19. Cation Exchange Capacity • The CEC is the abbreviation for the cation exchange capacity of the soil. Any element with a positive charge is called a cation and in this case, it refers to the the basic cations, calcium (Ca+2), magnesium (Mg+2), potassium (K+1) and sodium (Na+1) and the acidic cations, hydrogen (H+1) and aluminum (Al+3). The amount of these positively charged cations a soil can hold is described as the CEC and is expressed in milliequivalents per 100 grams (meq/100g) of soil. The larger this number, the more cations the soil can hold.

  20. Riding the CEC Bus: Soil Chemistry: CEC H+: hydrogen K+: potassium Mg++: magnesium Ca++: calcium The Passengers: Na+: Sodium Al+++: Aluminum Fe++ or +++: Iron NH4+: Ammonium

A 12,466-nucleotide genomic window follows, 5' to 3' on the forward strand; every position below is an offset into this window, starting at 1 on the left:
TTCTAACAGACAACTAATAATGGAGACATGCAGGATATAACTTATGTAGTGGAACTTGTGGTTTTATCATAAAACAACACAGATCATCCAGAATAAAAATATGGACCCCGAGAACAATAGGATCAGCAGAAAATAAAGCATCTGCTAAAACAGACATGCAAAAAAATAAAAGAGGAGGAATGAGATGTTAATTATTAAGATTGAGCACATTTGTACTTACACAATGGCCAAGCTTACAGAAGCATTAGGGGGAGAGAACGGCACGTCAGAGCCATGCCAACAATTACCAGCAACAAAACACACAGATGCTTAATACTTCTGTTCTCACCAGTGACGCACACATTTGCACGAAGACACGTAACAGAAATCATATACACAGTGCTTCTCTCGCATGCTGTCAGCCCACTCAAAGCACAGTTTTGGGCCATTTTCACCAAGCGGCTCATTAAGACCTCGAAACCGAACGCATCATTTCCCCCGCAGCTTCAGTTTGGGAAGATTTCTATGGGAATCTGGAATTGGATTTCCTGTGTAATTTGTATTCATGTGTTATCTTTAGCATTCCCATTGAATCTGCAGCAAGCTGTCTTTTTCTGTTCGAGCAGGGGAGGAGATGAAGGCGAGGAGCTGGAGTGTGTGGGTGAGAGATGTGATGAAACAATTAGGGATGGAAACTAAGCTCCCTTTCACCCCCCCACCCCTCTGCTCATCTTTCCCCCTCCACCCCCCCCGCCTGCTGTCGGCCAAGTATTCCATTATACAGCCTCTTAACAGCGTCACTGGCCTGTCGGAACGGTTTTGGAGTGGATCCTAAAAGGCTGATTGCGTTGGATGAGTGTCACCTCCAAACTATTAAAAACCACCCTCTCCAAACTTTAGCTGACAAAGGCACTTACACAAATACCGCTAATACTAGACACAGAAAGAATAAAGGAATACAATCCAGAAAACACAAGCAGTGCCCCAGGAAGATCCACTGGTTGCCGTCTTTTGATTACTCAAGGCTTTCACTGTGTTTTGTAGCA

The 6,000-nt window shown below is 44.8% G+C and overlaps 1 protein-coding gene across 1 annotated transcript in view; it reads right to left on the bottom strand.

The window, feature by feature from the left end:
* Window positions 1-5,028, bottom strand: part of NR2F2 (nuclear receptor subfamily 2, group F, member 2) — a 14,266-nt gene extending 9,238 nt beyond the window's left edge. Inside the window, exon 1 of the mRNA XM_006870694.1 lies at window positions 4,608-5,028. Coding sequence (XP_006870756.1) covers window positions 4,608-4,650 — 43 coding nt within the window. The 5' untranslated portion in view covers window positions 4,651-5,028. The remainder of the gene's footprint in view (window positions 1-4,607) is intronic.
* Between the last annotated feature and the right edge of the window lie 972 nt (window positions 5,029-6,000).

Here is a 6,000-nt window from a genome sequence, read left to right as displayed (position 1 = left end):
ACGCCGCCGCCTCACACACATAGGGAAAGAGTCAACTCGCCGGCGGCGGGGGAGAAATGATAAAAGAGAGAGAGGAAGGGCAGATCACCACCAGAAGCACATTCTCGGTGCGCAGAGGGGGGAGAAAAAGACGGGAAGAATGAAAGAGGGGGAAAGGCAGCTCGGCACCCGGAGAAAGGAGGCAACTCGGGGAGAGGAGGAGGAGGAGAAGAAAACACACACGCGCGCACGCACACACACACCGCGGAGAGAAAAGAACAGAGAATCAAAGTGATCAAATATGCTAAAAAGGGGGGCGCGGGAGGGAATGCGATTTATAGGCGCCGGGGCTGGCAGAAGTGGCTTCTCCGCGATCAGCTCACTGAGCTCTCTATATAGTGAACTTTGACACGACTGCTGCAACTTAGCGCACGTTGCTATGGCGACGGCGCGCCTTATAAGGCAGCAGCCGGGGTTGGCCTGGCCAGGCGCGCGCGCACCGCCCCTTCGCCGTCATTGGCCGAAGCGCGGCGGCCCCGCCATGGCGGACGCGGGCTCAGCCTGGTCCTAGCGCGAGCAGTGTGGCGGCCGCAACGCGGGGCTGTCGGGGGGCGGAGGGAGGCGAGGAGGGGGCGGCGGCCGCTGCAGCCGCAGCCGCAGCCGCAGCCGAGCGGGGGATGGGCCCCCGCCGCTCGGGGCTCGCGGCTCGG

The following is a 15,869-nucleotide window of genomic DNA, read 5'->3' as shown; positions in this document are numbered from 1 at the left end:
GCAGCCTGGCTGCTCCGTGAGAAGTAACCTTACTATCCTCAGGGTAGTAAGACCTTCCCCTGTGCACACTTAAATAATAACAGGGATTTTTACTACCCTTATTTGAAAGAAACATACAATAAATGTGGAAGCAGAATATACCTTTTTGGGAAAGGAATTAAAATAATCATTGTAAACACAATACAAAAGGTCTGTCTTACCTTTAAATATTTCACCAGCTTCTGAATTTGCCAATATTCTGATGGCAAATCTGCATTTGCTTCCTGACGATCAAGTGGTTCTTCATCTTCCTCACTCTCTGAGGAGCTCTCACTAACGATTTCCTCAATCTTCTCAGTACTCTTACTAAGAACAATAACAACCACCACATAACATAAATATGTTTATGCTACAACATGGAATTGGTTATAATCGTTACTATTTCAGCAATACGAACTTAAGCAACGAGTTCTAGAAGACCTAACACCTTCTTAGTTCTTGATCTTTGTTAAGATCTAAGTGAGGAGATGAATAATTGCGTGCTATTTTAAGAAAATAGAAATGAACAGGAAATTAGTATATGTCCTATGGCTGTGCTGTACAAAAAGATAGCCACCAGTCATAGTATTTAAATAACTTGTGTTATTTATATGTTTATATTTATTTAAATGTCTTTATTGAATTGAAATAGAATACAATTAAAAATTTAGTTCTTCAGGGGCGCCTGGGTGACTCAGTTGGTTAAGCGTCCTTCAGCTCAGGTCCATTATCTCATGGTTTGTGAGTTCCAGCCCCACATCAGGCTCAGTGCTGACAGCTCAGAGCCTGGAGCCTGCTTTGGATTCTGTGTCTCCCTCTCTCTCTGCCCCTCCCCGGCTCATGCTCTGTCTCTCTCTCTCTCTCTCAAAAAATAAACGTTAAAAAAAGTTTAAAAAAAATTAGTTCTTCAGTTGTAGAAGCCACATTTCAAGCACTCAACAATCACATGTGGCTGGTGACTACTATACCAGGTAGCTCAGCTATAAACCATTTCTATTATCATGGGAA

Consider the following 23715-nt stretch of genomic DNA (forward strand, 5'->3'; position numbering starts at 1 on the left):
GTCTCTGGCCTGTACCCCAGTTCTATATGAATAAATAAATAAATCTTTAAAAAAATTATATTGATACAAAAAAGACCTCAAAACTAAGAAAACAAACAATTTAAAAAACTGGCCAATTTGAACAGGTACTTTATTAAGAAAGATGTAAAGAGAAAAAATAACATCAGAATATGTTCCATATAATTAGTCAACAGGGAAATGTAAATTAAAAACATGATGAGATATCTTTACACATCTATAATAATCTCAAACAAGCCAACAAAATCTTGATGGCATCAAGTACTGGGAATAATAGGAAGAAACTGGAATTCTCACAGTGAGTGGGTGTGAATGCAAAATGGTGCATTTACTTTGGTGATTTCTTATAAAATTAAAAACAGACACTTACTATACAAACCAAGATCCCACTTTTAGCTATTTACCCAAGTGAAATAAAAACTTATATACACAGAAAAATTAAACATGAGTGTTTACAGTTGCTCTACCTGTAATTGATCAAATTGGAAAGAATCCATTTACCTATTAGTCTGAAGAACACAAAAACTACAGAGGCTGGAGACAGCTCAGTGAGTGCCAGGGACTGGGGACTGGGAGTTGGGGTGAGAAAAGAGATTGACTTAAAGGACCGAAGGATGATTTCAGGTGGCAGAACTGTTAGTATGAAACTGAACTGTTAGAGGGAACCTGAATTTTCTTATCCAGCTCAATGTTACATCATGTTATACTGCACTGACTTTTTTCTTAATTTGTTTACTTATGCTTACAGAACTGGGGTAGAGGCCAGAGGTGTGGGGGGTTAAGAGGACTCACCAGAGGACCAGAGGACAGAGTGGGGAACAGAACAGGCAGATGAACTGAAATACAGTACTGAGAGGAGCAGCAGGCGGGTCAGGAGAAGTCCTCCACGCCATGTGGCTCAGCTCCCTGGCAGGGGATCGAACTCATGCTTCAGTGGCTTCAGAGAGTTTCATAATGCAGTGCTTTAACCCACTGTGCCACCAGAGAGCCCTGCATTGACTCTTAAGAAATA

21. Potassium K K+ Hydrogen H H+ Sodium Na Na+ Calcium Ca Ca++ Magnesium Mg Mg++ Aluminum Al Al+++ Copper Cu Cu Nitrate N NO3- Chloride Cl Cl- Sulphate S SO4-- Phosphate P H2PO4- Chemical Symbol Chemical Symbol Ionic Form Ionic Form Cation Anion Soil Chemistry Common Soil Cations & Anions:

  22. What is pH? • The measurement of acidity (H+) or alkalinity (OH) in the soil . • Affects nutrient availability • Determines what plants will grow well in some sites .

  23. Soil pH .There is a correct soil pH range for all plants. When the soil pH is either below or above this range, nutrient uptake is reduced and plant performance is hurt. Therefore apply only the recommended amounts of lime (to increase the soil pH) or sulfur (to lower the soil pH). Split applications into no more than 50 lb./1000 sq. Ft. (5lb./100 sq. Ft.) Spring & fall.